|Lucky Gladstone Gander|
The Lucky GuySome people are just lucky. Annoyingly so. They seem to sail through life with nary a ripple of aggravation - no calamities come their way, they never seem to be in debt or trouble, their clothes are always impeccably neat and their hair is always perfectly in place.
In Gladstone Gander, legendary cartoon artist Carl Barks, created a character that represented the eternally lucky guy. The golden Gander also provides a striking contrast to the hapless Donald Duck - where Gladstone is perpetually lucky, Donald suffers one misfortune and mishap after another. Gladstone, with his curly hair, spats and walking stick, is dapper without even trying, whereas Donald always appears frazzled, no matter how hard he tries. Much to Donald's chagrin, Gladstone always falls on his feet. If there's a lost wallet to be found, Gladstone will find it.
Yet Gladstone is devoid of any real substance. He lacks ambition, drive and eschews anything which may require the slightest effort....he gets by with the central philosophy of Why exert myself? I'm lucky! As a result, he's a rather shallow, complacent character and although he is Donald's rival for the affections of the eye-fluttering Daisy, for all his flaws and bad luck, in the end, the lady prefers Donald.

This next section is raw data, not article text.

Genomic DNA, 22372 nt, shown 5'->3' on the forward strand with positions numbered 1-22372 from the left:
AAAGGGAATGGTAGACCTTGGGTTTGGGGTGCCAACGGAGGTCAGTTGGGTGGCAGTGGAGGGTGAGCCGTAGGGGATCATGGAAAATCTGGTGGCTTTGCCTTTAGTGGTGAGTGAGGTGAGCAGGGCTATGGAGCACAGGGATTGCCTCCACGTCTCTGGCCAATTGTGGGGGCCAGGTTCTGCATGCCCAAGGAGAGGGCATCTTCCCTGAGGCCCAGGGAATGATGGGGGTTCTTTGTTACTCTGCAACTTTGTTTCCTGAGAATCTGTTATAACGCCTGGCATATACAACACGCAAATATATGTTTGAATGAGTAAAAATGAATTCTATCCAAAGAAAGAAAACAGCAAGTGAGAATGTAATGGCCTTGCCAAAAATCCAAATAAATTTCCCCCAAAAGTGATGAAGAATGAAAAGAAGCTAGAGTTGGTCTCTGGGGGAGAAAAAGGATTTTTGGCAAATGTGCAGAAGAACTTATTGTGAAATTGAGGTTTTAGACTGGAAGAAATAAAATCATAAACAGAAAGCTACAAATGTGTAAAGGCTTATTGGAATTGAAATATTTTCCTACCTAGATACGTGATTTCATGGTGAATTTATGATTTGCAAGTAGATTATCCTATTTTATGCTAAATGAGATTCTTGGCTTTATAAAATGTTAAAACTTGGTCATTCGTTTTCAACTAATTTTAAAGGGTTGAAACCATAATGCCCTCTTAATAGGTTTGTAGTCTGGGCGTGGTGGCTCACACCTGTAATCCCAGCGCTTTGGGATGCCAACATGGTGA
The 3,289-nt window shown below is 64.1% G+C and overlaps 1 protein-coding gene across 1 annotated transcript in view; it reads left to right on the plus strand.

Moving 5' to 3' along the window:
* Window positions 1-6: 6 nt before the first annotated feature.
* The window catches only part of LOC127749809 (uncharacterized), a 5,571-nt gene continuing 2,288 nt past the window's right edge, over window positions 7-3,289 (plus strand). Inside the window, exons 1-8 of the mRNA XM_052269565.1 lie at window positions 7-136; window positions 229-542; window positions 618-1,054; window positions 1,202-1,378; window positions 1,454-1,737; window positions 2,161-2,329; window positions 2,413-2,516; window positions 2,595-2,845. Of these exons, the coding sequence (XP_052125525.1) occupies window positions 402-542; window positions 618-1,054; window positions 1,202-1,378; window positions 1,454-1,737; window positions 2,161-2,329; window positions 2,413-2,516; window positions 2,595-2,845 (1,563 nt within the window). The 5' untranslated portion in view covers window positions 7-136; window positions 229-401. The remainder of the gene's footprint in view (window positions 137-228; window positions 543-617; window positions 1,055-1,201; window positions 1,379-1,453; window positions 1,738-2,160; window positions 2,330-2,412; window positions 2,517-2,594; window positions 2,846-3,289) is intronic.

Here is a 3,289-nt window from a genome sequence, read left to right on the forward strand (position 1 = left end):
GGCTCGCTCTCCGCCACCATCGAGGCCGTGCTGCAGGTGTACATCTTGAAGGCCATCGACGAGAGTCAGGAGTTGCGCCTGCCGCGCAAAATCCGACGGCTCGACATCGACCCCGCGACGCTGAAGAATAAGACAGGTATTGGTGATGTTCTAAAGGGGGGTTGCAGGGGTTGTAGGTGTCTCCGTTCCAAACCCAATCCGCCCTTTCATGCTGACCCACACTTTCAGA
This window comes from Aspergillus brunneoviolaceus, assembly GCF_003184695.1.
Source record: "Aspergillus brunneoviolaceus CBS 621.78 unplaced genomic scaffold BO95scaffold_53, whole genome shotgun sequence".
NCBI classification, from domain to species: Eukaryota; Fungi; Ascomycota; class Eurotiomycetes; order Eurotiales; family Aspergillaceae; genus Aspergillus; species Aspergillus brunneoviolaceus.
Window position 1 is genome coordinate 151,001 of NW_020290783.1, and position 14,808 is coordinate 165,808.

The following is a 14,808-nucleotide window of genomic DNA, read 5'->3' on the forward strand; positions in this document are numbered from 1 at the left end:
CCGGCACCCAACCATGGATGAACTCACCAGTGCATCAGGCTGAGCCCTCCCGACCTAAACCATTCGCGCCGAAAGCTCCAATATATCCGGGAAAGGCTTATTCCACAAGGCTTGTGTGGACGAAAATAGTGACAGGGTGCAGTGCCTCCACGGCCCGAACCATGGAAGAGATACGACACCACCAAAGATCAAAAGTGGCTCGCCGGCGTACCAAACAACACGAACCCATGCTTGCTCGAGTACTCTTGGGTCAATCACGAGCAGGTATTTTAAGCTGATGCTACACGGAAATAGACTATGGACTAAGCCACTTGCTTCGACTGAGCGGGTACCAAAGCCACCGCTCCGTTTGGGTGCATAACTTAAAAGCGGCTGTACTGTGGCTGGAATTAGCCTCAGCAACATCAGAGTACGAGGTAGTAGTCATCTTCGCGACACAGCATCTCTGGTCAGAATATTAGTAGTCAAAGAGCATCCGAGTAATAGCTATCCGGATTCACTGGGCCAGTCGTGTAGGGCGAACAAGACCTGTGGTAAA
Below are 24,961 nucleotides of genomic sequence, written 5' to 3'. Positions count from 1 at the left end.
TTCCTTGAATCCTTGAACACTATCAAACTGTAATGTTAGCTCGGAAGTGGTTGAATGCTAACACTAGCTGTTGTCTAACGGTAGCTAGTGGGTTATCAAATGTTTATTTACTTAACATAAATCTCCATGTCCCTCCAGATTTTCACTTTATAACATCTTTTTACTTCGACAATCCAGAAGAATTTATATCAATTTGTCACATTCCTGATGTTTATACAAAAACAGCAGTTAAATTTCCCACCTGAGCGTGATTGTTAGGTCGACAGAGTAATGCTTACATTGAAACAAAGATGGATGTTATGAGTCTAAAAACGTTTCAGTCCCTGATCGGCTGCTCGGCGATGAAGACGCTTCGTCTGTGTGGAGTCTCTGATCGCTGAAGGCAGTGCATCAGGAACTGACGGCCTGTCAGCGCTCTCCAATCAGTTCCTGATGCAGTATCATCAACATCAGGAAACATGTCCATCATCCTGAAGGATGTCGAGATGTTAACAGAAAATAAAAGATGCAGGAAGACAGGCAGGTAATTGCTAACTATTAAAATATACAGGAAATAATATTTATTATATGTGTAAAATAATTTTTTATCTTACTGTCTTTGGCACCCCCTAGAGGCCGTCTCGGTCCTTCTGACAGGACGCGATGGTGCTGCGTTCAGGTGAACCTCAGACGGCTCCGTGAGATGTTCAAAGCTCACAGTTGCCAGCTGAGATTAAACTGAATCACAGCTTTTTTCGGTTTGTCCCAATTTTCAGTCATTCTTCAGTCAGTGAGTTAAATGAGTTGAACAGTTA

Gladstone was one on several characters invented by Barks, who also created the capitalist squillionaire, Scrooge McDuck and eccentric inventor, Gyro Gearloose. The lucky duck made his first appearance as a citizen of Duckberg in Walt Disney's Comics and Stories #88 in 1948, in the story Wintertime Magic. Gladstone was a frequent character in Disney comics throughout the late 40s and 50s and more recently, has appeared in stories by Bark's fan and successor, Don Rosa.
Stories of GG's lineage are a little unclear. One family tree pegs him as the son of Luke the Goose and Daphne Duck, (who reputedly died tragically from an excess of free food at a picnic) but later adopted by Mathilda McDuck and Goostave Gander. Others claim he is the son of Goostave and Daphne Gander...and it gets more complicated still. In the 1949 story Race to the South Seas, Gladstone loudly proclaims:
Scrooge mcDuck is my mother's brother-in-law and I'm going to get a big cut of his fortune too!Hmmm...